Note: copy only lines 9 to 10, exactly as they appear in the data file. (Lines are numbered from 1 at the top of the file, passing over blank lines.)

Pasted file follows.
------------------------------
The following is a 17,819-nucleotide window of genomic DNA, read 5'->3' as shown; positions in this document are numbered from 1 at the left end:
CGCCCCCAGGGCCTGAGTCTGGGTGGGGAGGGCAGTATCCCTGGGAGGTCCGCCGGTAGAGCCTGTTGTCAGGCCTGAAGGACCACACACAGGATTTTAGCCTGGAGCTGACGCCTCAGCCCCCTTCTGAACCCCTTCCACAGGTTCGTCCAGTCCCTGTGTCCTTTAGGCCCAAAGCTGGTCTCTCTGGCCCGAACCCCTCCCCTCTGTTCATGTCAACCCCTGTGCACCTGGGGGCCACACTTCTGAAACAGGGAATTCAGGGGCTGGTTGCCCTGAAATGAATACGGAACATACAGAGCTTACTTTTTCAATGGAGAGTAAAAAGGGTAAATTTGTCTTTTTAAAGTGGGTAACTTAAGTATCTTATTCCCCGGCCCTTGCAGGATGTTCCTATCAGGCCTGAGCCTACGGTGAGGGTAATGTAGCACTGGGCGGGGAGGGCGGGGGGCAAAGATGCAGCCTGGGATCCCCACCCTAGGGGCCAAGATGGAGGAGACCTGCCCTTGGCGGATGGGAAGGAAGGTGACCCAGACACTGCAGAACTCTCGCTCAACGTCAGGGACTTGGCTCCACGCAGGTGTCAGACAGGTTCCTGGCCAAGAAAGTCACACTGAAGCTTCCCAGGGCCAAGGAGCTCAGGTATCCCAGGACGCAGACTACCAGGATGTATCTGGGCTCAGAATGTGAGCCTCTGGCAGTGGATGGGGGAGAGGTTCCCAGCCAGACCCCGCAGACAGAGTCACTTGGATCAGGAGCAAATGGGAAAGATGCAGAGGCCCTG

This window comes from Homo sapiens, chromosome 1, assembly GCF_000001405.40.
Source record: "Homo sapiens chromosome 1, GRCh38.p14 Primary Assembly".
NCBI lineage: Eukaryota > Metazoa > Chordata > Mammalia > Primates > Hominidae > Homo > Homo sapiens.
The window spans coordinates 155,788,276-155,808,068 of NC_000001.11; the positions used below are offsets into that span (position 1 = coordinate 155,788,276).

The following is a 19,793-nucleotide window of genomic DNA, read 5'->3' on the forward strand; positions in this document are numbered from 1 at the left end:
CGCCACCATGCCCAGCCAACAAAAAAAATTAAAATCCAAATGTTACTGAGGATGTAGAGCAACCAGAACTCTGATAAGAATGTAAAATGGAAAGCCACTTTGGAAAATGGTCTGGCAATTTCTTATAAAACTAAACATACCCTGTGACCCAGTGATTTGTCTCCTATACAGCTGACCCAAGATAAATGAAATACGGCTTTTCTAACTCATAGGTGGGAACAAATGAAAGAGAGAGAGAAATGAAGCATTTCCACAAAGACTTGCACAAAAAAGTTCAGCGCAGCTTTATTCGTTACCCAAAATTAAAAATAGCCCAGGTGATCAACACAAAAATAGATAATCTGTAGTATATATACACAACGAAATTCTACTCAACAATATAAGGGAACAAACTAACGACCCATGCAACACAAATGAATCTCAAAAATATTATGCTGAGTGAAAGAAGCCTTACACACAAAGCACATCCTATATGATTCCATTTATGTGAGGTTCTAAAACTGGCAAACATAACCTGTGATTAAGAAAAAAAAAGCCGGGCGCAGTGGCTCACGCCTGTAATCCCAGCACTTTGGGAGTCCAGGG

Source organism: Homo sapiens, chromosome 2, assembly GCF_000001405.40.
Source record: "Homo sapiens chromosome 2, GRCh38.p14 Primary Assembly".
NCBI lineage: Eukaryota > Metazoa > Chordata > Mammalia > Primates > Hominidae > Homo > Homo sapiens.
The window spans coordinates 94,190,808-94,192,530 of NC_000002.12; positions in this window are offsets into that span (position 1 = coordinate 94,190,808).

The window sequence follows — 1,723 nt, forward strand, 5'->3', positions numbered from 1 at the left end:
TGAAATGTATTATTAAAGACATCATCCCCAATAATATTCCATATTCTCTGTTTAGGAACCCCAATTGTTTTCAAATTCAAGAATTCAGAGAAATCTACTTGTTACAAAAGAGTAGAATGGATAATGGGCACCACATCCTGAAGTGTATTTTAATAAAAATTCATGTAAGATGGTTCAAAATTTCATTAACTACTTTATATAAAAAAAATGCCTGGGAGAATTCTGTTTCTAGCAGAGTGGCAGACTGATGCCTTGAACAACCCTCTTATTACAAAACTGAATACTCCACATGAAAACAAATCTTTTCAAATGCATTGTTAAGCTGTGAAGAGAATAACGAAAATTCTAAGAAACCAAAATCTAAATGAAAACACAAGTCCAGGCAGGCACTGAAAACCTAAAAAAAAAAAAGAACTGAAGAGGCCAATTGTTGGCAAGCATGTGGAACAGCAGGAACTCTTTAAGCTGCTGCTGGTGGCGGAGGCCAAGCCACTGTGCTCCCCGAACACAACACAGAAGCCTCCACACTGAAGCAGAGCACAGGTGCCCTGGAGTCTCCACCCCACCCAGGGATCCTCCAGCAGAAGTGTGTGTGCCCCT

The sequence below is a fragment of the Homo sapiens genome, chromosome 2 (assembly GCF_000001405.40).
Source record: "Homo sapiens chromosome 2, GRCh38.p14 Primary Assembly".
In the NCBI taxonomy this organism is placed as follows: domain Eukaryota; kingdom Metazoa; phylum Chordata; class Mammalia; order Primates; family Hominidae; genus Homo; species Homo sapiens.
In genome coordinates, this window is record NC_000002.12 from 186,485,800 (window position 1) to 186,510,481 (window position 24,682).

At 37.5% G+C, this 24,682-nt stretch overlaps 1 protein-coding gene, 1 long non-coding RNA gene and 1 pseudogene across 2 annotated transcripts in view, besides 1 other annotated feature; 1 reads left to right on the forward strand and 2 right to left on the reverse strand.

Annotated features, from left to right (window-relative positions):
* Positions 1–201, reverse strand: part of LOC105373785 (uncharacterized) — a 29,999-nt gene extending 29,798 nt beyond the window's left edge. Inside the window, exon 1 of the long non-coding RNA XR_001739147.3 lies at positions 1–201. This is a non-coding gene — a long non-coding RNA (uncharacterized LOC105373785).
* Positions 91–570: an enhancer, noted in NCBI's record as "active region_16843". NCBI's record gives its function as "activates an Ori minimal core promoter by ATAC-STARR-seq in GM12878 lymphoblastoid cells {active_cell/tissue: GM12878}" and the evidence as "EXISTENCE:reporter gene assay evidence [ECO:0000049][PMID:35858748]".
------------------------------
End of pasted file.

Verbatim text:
Source organism: Homo sapiens, chromosome 2, assembly GCF_000001405.40.
Source record: "Homo sapiens chromosome 2, GRCh38.p14 Primary Assembly".